Historian and author Edward E. Baptist explains how slavery helped the USA go from a “colonial economy to the second biggest industrial power in the world.” Baptist argues that slavery, particularly the cotton slavery that existed from the end of the 18th century to the beginning of the Civil War, was a thoroughly modern business, one that was continuously changing to maximize profits.
Four hundred years, and counting, since African labour started powering the world’s economic powerhouse.
Digging through historical records, Baptist affirms that to grow the cotton that would clothe the world and fuel global industrialization, thousands of young enslaved men (particularly Africans) treated as property, were transported from Maryland and Virginia hundreds of miles south, and forcibly retrained to become America’s most efficient labourers. As they were pushed into the expanding territories of Mississippi and Louisiana, sold and bid on at auctions, and resettled onto forced labor camps, they were given a task: to plant and pick thousands of pounds of cotton.
The Year 2019 marked 400 years since the 1619 arrival of enslaved Africans to the colony of Virginia, and not much mention, let alone tribute paid, of the Ebony peoples of Africa on whose backs America’s economic empire was built.
Relying on photographs and records from the Library of Congress, Baptist asserts that the bodies of the enslaved served as America’s largest financial asset, and they were forced to maintain America’s most exported commodity. In 60 years, from 1801 to 1862, the amount of cotton picked daily by an enslaved person increased 400 percent.
The profits from cotton propelled the US into a position as one of the leading economies in the world, and made the South its most prosperous region. The ownership of enslaved people increased wealth for Southern planters so much that by the dawn of the Civil War, the Mississippi River Valley had more millionaires per capita than any other region.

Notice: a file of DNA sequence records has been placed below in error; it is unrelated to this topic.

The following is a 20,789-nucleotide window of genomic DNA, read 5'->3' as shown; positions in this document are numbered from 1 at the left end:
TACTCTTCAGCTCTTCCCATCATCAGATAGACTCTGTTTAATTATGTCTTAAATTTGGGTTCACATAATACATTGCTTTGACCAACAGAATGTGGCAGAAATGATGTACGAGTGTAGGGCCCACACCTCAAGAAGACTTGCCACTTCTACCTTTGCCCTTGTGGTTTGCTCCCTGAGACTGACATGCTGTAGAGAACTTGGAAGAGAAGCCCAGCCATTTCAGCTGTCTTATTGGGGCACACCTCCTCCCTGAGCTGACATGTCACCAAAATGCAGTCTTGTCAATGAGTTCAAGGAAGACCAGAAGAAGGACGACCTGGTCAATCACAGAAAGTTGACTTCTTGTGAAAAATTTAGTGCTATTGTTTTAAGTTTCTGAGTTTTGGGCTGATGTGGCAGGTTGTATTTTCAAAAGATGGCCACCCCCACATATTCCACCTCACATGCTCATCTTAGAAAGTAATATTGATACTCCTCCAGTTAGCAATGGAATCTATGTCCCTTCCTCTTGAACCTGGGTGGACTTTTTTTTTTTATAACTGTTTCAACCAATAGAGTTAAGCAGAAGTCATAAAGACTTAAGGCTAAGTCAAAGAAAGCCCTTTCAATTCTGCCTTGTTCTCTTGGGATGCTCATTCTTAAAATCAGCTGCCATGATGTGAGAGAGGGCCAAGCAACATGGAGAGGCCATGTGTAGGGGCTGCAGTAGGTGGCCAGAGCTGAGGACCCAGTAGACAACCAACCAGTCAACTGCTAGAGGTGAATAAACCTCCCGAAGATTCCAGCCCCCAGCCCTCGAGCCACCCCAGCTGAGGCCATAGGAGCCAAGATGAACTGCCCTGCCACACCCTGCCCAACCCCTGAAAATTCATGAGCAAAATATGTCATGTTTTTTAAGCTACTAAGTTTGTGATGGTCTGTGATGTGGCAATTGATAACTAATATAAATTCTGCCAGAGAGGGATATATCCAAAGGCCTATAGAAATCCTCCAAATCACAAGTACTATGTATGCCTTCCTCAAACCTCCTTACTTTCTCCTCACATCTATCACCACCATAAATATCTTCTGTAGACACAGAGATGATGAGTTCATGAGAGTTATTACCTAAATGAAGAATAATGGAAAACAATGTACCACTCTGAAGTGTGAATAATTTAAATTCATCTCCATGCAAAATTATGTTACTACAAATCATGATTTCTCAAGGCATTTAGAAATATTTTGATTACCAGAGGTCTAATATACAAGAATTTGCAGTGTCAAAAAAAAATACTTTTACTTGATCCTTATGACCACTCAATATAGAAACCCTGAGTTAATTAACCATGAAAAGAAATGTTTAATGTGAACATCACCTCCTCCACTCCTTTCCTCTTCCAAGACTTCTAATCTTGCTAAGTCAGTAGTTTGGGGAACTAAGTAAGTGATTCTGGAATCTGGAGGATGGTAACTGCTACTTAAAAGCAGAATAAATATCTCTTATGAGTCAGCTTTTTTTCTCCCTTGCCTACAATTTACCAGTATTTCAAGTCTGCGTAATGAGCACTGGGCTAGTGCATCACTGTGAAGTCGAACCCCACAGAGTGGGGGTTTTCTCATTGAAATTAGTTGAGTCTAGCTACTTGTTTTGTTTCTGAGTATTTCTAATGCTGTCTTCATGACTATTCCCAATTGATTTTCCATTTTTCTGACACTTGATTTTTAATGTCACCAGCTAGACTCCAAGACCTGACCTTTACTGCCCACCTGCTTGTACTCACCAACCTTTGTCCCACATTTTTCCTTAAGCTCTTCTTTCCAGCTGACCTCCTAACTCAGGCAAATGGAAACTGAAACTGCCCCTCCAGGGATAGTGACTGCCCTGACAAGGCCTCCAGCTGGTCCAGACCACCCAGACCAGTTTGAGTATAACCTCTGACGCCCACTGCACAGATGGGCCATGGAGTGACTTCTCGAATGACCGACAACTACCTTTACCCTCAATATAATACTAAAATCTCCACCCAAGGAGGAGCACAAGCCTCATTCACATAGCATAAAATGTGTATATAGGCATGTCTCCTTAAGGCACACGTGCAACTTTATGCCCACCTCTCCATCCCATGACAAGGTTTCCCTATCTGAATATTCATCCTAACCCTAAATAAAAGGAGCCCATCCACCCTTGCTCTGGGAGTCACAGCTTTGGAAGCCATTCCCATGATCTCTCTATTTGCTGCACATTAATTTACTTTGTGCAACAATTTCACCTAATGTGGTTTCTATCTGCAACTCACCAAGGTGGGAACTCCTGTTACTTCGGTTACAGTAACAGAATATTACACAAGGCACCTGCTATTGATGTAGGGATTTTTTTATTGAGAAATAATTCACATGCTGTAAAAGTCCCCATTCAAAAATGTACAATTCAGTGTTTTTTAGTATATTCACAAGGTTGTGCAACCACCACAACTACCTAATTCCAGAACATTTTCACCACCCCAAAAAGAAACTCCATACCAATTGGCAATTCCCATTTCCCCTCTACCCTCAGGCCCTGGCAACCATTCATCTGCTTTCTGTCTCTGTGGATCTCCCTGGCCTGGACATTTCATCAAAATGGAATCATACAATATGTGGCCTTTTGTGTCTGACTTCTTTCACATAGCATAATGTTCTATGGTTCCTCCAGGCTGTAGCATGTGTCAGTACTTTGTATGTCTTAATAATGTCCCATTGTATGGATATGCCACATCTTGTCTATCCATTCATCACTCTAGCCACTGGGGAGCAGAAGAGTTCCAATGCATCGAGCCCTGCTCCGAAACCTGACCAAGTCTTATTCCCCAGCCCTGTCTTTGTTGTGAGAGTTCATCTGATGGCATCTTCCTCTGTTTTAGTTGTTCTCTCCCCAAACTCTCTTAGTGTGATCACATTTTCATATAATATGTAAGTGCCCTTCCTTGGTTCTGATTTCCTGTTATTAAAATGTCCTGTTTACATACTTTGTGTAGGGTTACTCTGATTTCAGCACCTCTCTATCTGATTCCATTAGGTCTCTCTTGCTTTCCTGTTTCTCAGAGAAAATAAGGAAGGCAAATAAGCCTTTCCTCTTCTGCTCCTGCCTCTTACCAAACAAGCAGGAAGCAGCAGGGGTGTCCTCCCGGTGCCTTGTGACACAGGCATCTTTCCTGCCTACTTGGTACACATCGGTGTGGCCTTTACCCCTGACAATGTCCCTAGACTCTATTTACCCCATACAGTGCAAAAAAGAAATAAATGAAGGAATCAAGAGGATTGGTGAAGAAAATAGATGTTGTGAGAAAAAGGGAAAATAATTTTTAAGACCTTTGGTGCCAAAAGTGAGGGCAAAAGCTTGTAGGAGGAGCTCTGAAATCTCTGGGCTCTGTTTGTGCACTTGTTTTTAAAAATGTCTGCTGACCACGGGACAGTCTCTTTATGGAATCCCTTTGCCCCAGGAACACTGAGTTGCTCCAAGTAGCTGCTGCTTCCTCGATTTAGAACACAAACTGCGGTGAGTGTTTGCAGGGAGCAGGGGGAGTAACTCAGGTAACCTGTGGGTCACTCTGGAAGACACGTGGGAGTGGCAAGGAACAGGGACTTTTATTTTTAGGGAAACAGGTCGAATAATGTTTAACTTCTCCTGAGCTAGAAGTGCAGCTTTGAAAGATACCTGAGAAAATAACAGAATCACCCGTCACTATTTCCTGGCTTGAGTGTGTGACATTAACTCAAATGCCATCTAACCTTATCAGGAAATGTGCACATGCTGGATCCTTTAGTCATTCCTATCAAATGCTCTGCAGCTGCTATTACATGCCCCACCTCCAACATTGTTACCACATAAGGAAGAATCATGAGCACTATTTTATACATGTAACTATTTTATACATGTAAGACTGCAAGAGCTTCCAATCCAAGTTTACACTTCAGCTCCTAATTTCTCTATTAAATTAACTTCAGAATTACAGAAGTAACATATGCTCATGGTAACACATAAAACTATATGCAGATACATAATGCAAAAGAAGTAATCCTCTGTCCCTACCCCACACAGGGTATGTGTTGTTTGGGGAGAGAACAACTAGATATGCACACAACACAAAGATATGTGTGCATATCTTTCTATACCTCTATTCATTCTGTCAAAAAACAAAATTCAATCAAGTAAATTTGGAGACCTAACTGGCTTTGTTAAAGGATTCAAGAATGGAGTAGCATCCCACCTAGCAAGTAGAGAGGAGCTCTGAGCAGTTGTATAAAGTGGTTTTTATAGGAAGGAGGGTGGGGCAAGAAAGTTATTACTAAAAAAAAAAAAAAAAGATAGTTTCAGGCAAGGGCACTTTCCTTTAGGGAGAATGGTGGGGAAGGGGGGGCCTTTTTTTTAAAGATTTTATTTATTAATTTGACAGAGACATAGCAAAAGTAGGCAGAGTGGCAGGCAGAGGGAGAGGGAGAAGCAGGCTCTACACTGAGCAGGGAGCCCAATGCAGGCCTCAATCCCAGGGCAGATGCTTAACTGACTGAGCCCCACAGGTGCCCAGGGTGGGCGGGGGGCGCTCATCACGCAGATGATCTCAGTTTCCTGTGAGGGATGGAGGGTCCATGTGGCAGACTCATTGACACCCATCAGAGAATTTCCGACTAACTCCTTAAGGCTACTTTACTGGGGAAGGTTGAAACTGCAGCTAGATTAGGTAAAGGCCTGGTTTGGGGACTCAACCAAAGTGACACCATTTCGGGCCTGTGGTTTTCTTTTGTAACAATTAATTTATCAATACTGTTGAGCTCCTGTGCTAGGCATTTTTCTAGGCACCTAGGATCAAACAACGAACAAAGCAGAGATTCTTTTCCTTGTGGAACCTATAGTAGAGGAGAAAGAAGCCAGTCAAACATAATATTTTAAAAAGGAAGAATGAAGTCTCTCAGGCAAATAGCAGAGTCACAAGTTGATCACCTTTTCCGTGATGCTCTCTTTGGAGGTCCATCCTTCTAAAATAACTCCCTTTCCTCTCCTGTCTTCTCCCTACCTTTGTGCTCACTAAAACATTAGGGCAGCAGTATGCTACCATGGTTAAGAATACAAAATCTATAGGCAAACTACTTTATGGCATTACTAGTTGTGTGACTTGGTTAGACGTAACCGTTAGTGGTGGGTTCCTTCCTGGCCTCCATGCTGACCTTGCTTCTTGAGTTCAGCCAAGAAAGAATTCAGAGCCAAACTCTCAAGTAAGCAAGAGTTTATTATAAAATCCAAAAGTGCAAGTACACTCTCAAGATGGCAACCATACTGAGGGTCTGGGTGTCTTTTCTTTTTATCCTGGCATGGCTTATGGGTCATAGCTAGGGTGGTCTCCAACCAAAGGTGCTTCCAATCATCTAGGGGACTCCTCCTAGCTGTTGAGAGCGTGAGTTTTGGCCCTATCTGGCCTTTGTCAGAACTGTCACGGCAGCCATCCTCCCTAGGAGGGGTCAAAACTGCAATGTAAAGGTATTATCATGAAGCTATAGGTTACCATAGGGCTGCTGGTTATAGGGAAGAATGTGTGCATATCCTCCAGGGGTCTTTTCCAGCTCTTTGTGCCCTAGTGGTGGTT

In the words of Edward Baptist: “As overseers and plantation owners managed a forced-labor system aimed at maximizing efficiency, they interacted with a network of bankers and accountants, and took out lines of credit and mortgages, all to manage America’s empire of cotton. An entire industry, America’s first big business, revolved around slavery.”
“The slavery economy of the US South is deeply tied financially to the North, to Britain, to the point that we can say that people who were buying financial products in these other places were in effect owning slaves, and were extracting money from the labor of enslaved people,” says Edward E. Baptist, a historian at Cornell University and the author of The Half Has Never Been Told: Slavery and the Making of American Capitalism.
Baptist reminded everyone that slavery was everywhere as at 1776. At the time of the Declaration of Independence, slavery was legal in every one of the newly created 13 states (former British colonies) of America. In a sense, therefore, slavery was much like capital; the more slaves a nation could control, the wealthier it could become.
With the market opening created by the industrialization programme in Britain, slave owners began to shift the slaves in the South and West into what would become the new cotton territories of the South.